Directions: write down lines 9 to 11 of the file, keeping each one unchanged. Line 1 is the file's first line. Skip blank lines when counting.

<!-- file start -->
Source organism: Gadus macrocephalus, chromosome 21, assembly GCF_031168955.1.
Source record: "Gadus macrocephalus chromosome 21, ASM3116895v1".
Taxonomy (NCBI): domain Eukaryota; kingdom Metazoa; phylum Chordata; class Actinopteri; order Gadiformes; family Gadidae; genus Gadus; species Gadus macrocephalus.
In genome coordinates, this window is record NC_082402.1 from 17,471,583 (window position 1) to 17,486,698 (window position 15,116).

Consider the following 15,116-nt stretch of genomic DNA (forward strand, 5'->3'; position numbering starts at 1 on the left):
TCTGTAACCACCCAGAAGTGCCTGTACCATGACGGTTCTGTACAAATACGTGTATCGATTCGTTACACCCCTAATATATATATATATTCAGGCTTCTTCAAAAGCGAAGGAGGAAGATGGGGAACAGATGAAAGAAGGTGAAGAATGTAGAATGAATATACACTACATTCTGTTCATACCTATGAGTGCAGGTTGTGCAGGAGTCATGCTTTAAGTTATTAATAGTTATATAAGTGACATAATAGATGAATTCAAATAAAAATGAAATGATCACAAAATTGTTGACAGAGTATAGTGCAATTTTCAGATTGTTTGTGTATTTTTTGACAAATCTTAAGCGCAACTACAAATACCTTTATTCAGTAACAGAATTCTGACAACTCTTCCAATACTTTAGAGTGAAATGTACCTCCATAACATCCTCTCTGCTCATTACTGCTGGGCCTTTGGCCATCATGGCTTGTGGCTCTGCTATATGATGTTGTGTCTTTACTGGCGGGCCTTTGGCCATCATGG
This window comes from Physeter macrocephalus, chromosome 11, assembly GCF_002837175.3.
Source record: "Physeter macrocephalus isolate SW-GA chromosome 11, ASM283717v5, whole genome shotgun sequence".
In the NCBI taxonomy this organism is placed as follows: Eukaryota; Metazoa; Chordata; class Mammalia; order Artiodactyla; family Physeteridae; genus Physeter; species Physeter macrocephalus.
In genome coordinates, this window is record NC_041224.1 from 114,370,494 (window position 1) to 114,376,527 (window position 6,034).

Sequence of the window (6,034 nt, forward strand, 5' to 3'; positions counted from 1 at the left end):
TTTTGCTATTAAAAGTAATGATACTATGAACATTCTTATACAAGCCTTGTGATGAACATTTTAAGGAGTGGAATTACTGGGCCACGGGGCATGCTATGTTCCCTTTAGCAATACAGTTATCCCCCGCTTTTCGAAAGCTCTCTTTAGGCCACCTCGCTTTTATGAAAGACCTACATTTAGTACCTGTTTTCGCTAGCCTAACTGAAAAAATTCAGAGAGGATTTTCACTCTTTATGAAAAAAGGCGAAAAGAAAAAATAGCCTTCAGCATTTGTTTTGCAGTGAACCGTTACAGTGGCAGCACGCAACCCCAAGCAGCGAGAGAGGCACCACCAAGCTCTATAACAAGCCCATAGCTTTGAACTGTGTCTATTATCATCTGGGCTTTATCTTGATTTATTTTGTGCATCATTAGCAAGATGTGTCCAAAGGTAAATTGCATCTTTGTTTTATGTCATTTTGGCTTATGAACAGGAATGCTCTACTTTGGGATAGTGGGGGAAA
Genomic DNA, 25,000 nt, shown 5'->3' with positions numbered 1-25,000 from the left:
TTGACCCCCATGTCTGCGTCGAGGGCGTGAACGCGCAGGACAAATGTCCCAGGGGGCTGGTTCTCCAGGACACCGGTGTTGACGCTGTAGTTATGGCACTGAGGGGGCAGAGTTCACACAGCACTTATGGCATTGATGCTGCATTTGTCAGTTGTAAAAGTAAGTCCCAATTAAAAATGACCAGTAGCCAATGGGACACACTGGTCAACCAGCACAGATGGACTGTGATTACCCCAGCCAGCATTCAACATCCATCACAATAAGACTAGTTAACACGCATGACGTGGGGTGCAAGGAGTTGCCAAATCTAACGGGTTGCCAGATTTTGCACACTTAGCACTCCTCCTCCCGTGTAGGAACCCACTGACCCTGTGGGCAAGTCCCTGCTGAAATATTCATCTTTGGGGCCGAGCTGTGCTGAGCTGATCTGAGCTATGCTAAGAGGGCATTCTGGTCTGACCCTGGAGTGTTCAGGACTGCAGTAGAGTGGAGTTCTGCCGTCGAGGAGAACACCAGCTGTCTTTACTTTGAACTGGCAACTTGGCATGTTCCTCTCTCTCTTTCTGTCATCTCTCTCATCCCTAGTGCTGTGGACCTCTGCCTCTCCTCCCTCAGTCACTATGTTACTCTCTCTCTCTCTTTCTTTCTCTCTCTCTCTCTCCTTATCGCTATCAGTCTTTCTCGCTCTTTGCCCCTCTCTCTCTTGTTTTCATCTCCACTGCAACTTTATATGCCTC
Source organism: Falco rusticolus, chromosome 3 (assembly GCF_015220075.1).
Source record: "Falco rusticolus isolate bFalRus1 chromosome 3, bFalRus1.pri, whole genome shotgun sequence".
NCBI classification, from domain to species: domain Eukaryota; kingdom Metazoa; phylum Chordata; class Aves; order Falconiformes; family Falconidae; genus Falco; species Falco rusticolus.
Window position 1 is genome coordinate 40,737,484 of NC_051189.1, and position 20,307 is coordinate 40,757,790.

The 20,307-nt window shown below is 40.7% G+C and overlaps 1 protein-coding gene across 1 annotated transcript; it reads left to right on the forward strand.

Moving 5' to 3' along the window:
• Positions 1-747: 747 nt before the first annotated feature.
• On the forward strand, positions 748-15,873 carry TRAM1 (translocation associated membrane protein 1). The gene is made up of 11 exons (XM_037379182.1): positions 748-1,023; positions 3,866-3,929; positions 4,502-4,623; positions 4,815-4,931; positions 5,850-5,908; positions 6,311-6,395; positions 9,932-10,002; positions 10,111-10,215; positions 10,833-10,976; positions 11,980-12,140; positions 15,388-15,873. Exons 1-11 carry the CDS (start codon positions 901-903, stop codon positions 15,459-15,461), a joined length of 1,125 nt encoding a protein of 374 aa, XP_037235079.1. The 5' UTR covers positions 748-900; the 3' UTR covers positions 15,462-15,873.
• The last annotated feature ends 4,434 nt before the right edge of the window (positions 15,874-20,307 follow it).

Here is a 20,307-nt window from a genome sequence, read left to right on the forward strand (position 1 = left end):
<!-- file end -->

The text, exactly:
In the NCBI taxonomy this organism is placed as follows: Eukaryota; Metazoa; Chordata; class Mammalia; order Artiodactyla; family Physeteridae; genus Physeter; species Physeter macrocephalus.
In genome coordinates, this window is record NC_041224.1 from 114,370,494 (window position 1) to 114,376,527 (window position 6,034).

Sequence of the window (6,034 nt, forward strand, 5' to 3'; positions counted from 1 at the left end):